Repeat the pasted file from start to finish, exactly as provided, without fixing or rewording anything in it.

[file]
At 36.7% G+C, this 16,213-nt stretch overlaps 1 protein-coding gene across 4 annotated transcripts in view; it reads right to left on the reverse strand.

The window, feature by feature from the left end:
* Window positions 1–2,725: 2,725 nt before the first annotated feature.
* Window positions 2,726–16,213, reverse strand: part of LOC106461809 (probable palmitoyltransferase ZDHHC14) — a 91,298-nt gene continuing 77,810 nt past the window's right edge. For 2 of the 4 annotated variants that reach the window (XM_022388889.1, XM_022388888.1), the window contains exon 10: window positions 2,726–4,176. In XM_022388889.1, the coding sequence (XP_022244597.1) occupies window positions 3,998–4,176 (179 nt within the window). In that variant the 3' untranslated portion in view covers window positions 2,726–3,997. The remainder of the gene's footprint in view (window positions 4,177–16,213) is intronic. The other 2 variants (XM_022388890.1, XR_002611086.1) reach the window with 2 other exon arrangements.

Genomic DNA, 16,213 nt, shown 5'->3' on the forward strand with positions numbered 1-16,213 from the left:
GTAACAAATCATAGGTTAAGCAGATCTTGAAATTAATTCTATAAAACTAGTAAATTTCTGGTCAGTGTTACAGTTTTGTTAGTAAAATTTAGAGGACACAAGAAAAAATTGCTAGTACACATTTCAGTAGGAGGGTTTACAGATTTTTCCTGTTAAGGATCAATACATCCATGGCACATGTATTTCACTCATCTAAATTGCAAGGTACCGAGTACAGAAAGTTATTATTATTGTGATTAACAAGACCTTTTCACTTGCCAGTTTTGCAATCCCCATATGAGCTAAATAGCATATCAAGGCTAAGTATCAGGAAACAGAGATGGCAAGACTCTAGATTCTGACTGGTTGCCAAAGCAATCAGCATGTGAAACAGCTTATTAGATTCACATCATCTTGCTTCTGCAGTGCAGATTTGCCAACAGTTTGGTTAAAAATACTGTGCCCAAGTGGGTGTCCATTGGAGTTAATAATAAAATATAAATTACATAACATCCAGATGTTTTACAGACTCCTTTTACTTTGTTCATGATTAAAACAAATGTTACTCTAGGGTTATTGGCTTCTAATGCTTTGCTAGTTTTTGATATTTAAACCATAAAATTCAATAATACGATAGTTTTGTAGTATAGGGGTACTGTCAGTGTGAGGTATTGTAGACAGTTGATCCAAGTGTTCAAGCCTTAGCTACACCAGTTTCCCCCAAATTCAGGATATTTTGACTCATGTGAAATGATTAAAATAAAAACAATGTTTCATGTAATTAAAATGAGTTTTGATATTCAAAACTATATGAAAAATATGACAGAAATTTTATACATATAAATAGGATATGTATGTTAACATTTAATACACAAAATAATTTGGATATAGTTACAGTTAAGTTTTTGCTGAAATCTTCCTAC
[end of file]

At 36.7% G+C, this 16,213-nt stretch overlaps 1 protein-coding gene across 4 annotated transcripts in view; it reads right to left on the reverse strand.

The window, feature by feature from the left end:
* Window positions 1–2,725: 2,725 nt before the first annotated feature.
* Window positions 2,726–16,213, reverse strand: part of LOC106461809 (probable palmitoyltransferase ZDHHC14) — a 91,298-nt gene continuing 77,810 nt past the window's right edge. For 2 of the 4 annotated variants that reach the window (XM_022388889.1, XM_022388888.1), the window contains exon 10: window positions 2,726–4,176. In XM_022388889.1, the coding sequence (XP_022244597.1) occupies window positions 3,998–4,176 (179 nt within the window). In that variant the 3' untranslated portion in view covers window positions 2,726–3,997. The remainder of the gene's footprint in view (window positions 4,177–16,213) is intronic. The other 2 variants (XM_022388890.1, XR_002611086.1) reach the window with 2 other exon arrangements.

Genomic DNA, 16,213 nt, shown 5'->3' on the forward strand with positions numbered 1-16,213 from the left:
GTAACAAATCATAGGTTAAGCAGATCTTGAAATTAATTCTATAAAACTAGTAAATTTCTGGTCAGTGTTACAGTTTTGTTAGTAAAATTTAGAGGACACAAGAAAAAATTGCTAGTACACATTTCAGTAGGAGGGTTTACAGATTTTTCCTGTTAAGGATCAATACATCCATGGCACATGTATTTCACTCATCTAAATTGCAAGGTACCGAGTACAGAAAGTTATTATTATTGTGATTAACAAGACCTTTTCACTTGCCAGTTTTGCAATCCCCATATGAGCTAAATAGCATATCAAGGCTAAGTATCAGGAAACAGAGATGGCAAGACTCTAGATTCTGACTGGTTGCCAAAGCAATCAGCATGTGAAACAGCTTATTAGATTCACATCATCTTGCTTCTGCAGTGCAGATTTGCCAACAGTTTGGTTAAAAATACTGTGCCCAAGTGGGTGTCCATTGGAGTTAATAATAAAATATAAATTACATAACATCCAGATGTTTTACAGACTCCTTTTACTTTGTTCATGATTAAAACAAATGTTACTCTAGGGTTATTGGCTTCTAATGCTTTGCTAGTTTTTGATATTTAAACCATAAAATTCAATAATACGATAGTTTTGTAGTATAGGGGTACTGTCAGTGTGAGGTATTGTAGACAGTTGATCCAAGTGTTCAAGCCTTAGCTACACCAGTTTCCCCCAAATTCAGGATATTTTGACTCATGTGAAATGATTAAAATAAAAACAATGTTTCATGTAATTAAAATGAGTTTTGATATTCAAAACTATATGAAAAATATGACAGAAATTTTATACATATAAATAGGATATGTATGTTAACATTTAATACACAAAATAATTTGGATATAGTTACAGTTAAGTTTTTGCTGAAATCTTCCTAC